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The Religious Affiliation of Native American Author
Evangelical Protestant authors Barsotti and Johnston included some information about Alexie's religious affiliation in their discussion of the movie Smoke Signals, which was adapted from short stories written by Alexie. A number of aspects of this description may seem anti-Catholic. From: Catherine M. Barsotti and Robert K. Johnston, Finding God in the Movies: 33 Films of Reel Faith, Baker Books: Grand Rapids, Michigan (2004), pages 194-195:
...Sherman Alexie, who wrote Smoke Signals, is a Coeur d'Alene Indian who has gained national attention for his writing--eight collections of poetry, two novels, and two short story connections. The New Yorker called him "one of the best American fiction writers under forty"...
Some notes about the above passage: Apparently the word "Christian" is intended here to mean "Evangelical". "Recovering Catholic" is a phrase usually used only by people who have rejected Catholicism and consider their Catholic upbringing something that was harmful or damaging to them, akin to alcoholism. "Young Life" is a decidedly non-Catholic interdenominational Protestant youth ministry that the book's authors regularly teach courses for.
Sherman Alexie didn't play in a church basketball league, but he did pay basketball regularly and even once went to a Christian basketball camp in the Northwest. He describes himself as growing up Catholic and being a recovering Catholic who's had to learn a lot about grace and forgiveness.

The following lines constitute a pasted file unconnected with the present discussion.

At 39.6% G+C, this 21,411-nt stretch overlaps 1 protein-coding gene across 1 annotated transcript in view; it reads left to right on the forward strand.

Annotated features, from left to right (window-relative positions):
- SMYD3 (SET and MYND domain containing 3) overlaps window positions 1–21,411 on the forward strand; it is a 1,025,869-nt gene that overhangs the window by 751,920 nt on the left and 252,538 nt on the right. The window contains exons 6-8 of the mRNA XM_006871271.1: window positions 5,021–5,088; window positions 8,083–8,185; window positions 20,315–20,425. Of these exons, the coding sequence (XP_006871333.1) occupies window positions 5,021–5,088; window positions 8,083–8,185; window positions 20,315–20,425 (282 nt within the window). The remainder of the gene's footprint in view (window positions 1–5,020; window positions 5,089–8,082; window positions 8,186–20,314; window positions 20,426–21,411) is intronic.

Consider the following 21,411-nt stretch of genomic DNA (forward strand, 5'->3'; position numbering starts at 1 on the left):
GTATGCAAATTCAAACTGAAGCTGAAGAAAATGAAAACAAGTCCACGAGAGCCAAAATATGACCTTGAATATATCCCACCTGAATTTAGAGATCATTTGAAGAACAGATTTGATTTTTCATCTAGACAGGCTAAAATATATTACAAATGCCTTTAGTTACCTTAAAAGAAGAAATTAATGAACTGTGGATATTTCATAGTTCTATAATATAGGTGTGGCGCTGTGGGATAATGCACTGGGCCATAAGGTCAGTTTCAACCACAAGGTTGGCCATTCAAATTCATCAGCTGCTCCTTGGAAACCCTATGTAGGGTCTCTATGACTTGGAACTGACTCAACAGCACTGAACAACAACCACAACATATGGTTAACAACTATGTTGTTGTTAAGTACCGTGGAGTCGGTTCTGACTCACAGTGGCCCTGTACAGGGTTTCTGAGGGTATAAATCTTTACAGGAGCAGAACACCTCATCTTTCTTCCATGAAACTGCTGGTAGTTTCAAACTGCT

As viewers note, he uses allusions to Catholic liturgy and theology, which he values. His wife, also a Native American, has a master's degree in theology and worked with Young Life at one point. When asked in the Door 2001 interview about the connection between humor and the spiritual life, Alexie responded, "God is funny . . . I just feel it. I'm never happier than when I'm making people laugh about serious subjects. I think people are more open to new ideas and thoughts, changes, when they're laughing."
Webpage created 4 September 2005. Last modified 4 September 2005.
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